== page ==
Meier is extraordinarily precise about how events are going to unfold. Large chunks of The Third Millennium are devoted to wonkish numerology that is almost as boring as it is incomprehensible. In his appendix Meier admits that he doesn't know for certain that Yeshua will return in the year 2000—only that it will be some time before 2028. His view on the Bible is, "Take it literally unless the symbolism is obvious." To put it another way: It's all true except for the stuff that isn't.

This dodge is embraced by every practiced eschatologist. The strategy is threefold:

1. If there is some logical corollary to a Bible passage, that's what the Bible was predicting. For example, most of the novelists agree with Meier that the Biblical passage that read, "their flesh shall consume away while they stand upon their feet” describes the effect of nuclear war. In each such instance, and there are many, a character declares, "Everything fits!"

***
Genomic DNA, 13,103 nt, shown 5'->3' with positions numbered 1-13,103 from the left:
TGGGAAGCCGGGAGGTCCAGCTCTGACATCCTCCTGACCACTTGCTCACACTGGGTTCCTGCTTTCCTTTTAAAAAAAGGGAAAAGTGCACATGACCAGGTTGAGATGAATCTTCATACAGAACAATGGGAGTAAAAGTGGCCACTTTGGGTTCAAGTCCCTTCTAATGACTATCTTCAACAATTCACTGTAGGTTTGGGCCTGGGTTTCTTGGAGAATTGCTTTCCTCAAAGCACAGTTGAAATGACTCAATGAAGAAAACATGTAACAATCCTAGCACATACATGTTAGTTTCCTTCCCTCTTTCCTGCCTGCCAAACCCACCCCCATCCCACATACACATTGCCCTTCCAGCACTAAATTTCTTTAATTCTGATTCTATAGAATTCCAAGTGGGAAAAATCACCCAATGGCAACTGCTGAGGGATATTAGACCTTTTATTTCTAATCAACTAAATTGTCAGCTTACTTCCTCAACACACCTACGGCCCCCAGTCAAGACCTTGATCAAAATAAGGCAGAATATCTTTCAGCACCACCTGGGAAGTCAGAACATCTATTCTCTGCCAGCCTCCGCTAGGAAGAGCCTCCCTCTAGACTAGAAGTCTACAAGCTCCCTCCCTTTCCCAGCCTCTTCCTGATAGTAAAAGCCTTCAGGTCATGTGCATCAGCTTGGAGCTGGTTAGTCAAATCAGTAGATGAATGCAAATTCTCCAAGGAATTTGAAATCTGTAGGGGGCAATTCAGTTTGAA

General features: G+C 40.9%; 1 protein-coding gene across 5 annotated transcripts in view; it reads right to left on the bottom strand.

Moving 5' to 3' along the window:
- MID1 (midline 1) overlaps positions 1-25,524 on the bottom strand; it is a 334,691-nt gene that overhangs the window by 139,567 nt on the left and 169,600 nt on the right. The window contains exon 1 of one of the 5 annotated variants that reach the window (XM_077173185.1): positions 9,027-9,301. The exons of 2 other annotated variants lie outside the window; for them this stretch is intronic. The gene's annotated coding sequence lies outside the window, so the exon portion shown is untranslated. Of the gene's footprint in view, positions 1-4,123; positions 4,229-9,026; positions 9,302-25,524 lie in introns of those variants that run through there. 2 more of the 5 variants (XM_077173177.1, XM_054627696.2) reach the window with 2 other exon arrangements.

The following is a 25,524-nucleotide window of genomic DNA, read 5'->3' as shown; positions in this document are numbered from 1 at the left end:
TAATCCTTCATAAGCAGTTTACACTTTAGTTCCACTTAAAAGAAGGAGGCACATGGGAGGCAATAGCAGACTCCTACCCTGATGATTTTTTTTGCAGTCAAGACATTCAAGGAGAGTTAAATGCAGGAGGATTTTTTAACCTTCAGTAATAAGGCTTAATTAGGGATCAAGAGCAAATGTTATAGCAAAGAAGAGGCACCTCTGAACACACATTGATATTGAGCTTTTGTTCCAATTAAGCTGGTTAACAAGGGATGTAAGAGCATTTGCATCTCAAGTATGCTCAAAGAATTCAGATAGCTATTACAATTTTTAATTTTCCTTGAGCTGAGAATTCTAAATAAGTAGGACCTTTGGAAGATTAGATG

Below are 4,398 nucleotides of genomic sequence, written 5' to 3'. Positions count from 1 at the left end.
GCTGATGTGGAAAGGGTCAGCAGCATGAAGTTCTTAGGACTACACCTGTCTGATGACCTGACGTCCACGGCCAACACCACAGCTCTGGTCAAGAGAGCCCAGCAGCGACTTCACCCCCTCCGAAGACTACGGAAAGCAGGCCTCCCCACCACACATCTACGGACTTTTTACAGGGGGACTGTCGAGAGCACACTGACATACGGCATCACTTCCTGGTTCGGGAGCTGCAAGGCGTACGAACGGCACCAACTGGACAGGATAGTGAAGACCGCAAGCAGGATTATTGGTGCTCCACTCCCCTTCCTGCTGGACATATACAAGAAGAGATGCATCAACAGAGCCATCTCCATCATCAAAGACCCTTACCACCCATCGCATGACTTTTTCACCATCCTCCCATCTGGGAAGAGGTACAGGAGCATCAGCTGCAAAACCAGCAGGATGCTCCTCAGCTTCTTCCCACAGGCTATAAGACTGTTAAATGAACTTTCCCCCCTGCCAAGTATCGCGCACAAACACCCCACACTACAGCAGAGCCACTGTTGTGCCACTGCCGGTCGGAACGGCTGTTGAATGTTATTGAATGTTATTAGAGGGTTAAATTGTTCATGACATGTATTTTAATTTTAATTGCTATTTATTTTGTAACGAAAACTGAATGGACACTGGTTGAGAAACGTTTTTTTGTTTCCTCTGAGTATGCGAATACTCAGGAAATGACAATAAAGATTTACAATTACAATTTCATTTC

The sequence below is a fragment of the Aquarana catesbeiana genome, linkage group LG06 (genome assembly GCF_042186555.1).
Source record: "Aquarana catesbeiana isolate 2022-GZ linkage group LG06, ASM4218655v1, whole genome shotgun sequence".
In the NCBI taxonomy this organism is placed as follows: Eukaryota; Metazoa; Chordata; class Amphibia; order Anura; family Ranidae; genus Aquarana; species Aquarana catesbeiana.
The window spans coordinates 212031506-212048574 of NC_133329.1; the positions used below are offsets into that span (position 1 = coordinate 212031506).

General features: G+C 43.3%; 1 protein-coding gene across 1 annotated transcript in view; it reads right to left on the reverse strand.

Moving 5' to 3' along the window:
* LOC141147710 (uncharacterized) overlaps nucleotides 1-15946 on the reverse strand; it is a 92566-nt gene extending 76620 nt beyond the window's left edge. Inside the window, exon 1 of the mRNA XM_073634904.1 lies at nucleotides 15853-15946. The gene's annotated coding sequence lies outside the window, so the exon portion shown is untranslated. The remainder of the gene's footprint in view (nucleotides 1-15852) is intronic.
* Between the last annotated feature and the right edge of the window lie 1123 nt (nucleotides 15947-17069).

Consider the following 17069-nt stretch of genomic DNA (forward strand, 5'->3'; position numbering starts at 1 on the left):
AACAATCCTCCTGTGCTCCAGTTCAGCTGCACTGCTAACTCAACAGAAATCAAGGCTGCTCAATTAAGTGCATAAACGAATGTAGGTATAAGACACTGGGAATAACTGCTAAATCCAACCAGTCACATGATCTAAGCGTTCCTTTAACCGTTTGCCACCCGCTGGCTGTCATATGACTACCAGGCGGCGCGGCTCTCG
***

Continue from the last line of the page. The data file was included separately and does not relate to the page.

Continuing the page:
2. If there is no plausible explanation for a Bible passage, it's symbolic. You would never know from reading these novels that the Book of Revelation describes an army riding horses that have serpents for tails and the heads of lions. Meier places the riders on ordinary horses. The other authors seem to believe that the ancient prophet was trying to describe tanks. In cases like this, where everything doesn't fit, the full verse is rarely quoted.

3. If there is no real-world explanation for a Bible verse and it is too difficult to come up with plausible symbolism, it is the literal truth. Revelation predicts that non-believers will suffer a five-month plague of insects that are half-locust, half-scorpion. In almost every book, these creatures appear out of nowhere, just as prophesied. One wonders why God can create these bizarre bugs on his own, but needs humans to start a nuclear war just so to consume flesh.